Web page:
Aa
A
A
A
Close
Dermatology Community
53.9k Members
Avatar universal

Juvenile Atopic Dermatitis & Pityriasis Alba & Hair Loss

My 13 year old daughter has been experiencing chronic dermatitis, and what appears to be pityriasis alba on numerous parts of her body (neck, arms, legs).  She also has some sort of scalp problem that is very scaly and flaky and she is losing a large amount of hair daily.  We live in the Caribbean (moved here a little over a year ago).  We have two cats (indoor) and a dog (outdoor).  Looking for help as to what is going on with her hair loss and a solution to the skin issues.  We have been to a dermatologist on island several times, but no relief to her skin issues.  Should she see an allergist and/or a dermatologist?  
1 Responses
Avatar universal
Hi,
Seborrhoeic eczema (also Seborrheic dermatitis ) is a skin disorder affecting the scalp, face, and trunk causing scaly, flaky, itchy, red skin. The widely present yeast, Malassezia furfur (formerly known as Pityrosporum ovale), is involved as well as genetic, environmental, hormonal, and immune-system factors.
In children, excessive vitamin A intake can cause seborrhoeic dermatitis. Lack of biotin,pyridoxine (vitamin B6 and riboflavin (vitamin B2 may also be a cause.
Those afflicted with seborrhoeic dermatitis have an unfavourable epidermic response to the infection, with the skin becoming inflamed and flaking.
Side effects to inflammation may include temporary hair loss. If severe outbreaks go untreated for long periods of time, permanent hair loss may result due to damaged hair follicles.
Expect two to six months before hair growth may resume.Among dermatologist recommended treatments are shampoos containing coal tar, ciclopiroxolamine ketoconazole, selenium sulfide, or zinc pyrithione.
ref:http://en.wikipedia.org/wiki/Seborrhoeic_dermatitis
Many different conditions can produce new white patches in children;PITYRIASIS ALBA AND tINEA VERSICOLOR ARE TWO OF THE MOST COMMON.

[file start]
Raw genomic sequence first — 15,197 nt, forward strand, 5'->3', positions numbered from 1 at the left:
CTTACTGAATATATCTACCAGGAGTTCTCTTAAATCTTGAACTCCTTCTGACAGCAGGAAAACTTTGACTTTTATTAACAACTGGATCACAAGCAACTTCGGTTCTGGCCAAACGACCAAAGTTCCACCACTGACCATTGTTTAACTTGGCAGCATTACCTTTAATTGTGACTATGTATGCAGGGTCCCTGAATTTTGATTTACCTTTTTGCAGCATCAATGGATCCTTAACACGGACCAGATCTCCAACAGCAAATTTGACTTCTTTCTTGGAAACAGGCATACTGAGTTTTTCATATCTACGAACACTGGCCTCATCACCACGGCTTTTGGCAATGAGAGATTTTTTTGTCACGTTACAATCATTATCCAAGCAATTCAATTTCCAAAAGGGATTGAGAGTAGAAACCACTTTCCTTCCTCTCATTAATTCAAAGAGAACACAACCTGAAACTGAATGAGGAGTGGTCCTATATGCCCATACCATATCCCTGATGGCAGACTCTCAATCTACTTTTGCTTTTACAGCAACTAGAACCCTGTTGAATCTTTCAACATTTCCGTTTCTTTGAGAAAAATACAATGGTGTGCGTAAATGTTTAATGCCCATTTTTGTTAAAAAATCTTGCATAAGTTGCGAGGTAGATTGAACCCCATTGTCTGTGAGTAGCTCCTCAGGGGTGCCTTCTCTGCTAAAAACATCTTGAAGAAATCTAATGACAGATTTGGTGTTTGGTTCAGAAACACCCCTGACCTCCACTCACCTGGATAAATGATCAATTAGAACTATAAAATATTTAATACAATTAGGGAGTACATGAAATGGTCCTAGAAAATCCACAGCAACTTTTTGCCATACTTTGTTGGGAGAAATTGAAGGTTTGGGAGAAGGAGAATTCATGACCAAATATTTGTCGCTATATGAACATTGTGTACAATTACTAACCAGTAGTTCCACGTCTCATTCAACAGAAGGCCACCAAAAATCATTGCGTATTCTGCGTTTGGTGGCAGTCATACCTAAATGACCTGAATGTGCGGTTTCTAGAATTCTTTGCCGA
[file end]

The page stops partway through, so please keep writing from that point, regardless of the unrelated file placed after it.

In pityriasis alba,  children develop uneven, round or oval patches after sun exposure. The patches are dry with very fine scales. Varying from 1 to 2 inches in diameter, they are most common on the face (cheeks), neck, upper trunk, and upper arms.
These are completely benign, similar to a mild form of eczema. They are most common in children with dry skin. The involved patches don't darken with sun exposure the way the surrounding skin does. Treatment involves daily lubrication with a good moisturizer (such as Aquaphor), especially whenever the skin gets wet. Using sunscreen can decrease the appearance of the patches by inhibiting the skin around them from darkening. Sometimes topical steroid creams help. Even with no treatment at all, the spots will disappear on their own -- although it may take months to years.
The other extremely common white-patch condition is called tinea versicolor. This is a mild, superficial fungal infection, somewhat similar to ringworm (true ringworm can also result in white patches). Tinea versicolor is most common in adolescents and young adults 15 to 30 years old (although it can certainly happen at any age). The infection is chronic and recurs easily, but it causes no other health problems. People are most susceptible to the fungus during hot months in humid areas.
Topical antifungal medicines are very effective for treating tinea versicolor, but there is a more convenient, less expensive, highly effective alternative. Selenium shampoos, such as Selsun Blue, are great at getting rid of the fungus. Simply apply a thin layer over the affected skin before bed (with a wide surrounding margin, since it may already be beginning to spread). Wash thoroughly the next morning.
Also, re-treating once a week for 3-4 weeks and then once a month for 3-4 months makes it much less likely to come back.
With either pityriasis alba or tinea versicolor, even when the condition is effectively treated, the white patches will remain for a while. At least several weeks must pass for the newly healthy skin to adjust its color to the amount of ongoing sunlight exposure, so that it will match the surrounding skin.
ref:http://www.drgreene.org/body.cfm?id=21&action=detail&ref=636
If none of these treatments work you may need to visit an allergist/dermatologist.




Have an Answer?
Top Dermatology Answerers
Learn About Top Answerers
Didn't find the answer you were looking for?
Ask a question
Popular Resources
Learn to identify and prevent bites from summer’s most common pests.
Doctors argue for legislation to curb this dangerous teen trend in the latest Missouri Medicine report.
10 ways to keep your skin healthy all winter long
How to get rid of lumpy fat on your arms, hips, thighs and bottom
Diet “do’s” and “don’ts” for healthy, radiant skin.
Images of rashes caused by common skin conditions